I don’t know who first said the quote that gives this post its title, but it’s a righteous sentiment.
There was a profile of Baryshnikov in American Theater magazine recently. You may or may not be aware that Baryshnikov has become a major theater performer in the last few decades. This, from the profile, caught my eye:
What’s your advice to young people looking for training today?
If you want to be in any kind of art form—musical theatre, drama, dance, Broadway—you have to start from your very early years and really learn how to read music, how to sing, how to dance, how to train your voice.
That’s great if you’re five or six years old, but many people who come to me to study acting are considerably older than that. So they should go back in time and get training from the time they were a small child? Well, basically.
It’s not commonly understood that many of the successful people in the business now have been doing this their whole lives. They do things instinctively that untrained people can only do with great effort. Many people think they will come to Los Angeles and cash in on their looks and youthful vitality. They just need to take a few classes to learn how to not look like a clumsy neophyte in auditions and what their best camera angles are. Maybe a few improv and cold reading classes, and they’re ready for prime time.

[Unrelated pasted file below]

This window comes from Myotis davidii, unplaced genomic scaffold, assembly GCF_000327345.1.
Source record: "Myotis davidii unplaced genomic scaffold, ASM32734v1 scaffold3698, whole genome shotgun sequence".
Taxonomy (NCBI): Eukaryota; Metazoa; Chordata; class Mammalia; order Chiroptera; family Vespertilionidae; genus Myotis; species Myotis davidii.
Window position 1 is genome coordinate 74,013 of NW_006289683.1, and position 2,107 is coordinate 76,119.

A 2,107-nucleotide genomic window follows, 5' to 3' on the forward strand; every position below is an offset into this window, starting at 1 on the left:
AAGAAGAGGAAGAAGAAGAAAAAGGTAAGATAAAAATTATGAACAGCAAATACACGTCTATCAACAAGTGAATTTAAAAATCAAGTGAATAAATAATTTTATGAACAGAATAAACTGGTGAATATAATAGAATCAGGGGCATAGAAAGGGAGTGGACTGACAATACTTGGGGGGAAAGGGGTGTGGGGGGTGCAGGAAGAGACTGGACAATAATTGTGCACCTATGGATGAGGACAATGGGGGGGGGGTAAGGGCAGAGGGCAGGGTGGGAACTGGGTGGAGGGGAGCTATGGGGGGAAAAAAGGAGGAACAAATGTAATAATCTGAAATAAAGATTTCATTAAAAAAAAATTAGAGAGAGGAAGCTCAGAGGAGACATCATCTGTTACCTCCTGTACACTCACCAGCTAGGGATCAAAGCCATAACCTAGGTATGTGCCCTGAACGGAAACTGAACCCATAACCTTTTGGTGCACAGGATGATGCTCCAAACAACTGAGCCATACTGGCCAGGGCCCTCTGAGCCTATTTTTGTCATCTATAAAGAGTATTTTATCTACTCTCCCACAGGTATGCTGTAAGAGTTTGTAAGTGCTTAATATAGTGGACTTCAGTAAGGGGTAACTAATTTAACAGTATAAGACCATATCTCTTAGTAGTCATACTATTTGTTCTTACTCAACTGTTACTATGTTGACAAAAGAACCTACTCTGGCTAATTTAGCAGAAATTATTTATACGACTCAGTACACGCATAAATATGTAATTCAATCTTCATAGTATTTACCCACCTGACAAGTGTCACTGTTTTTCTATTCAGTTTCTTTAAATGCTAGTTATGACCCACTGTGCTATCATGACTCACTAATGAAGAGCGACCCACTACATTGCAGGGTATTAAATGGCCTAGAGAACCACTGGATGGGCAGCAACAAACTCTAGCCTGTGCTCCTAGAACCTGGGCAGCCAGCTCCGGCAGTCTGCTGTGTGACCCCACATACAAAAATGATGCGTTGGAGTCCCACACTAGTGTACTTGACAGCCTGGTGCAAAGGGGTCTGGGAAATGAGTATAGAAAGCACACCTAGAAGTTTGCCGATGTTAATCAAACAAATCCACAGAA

Learning a new language is difficult. Learning to read music is difficult. Learning to finger a flute is difficult. And yes, learning to act is difficult.
People watch their favorite shows and movies, and the actors in those productions make it look easy. They bring a lifetime of skill and experience, make it through the gauntlet of multiple rounds of auditions, and then are coached, directed, costumed, coiffed, made up, lit and edited so that no one ever gets to see them sweat. But as Bette Davis once said, in this business, you have to love the sweat more than the lights.
Some people come to my class and don’t want to engage with the complexity of the framework that I present. But human experience is complex, and acting presents human experience, so it could only be complex. Like any art form. And that’s actually a good thing. It’s what keeps it interesting. I am frequently asked by students if they have talent. I don’t answer the question. But to cultivate and nurture whatever talent you have been given, you have to have an appetite for this complexity. You have to be fascinated by it. You have to be able to become obsessed with it. If you can’t do that, then while you may be able to trade on your native talent (and/or looks), there will be probably no growth, no development, no sense of discovery, and you will likely lose interest in the business, the way that Kurt Cobain stopped wanting to play “Smells Like Teen Spirit.” It was a great song, but it even it grew stale after being played a few thousand times.
Everybody wants to eat, but nobody wants to hunt.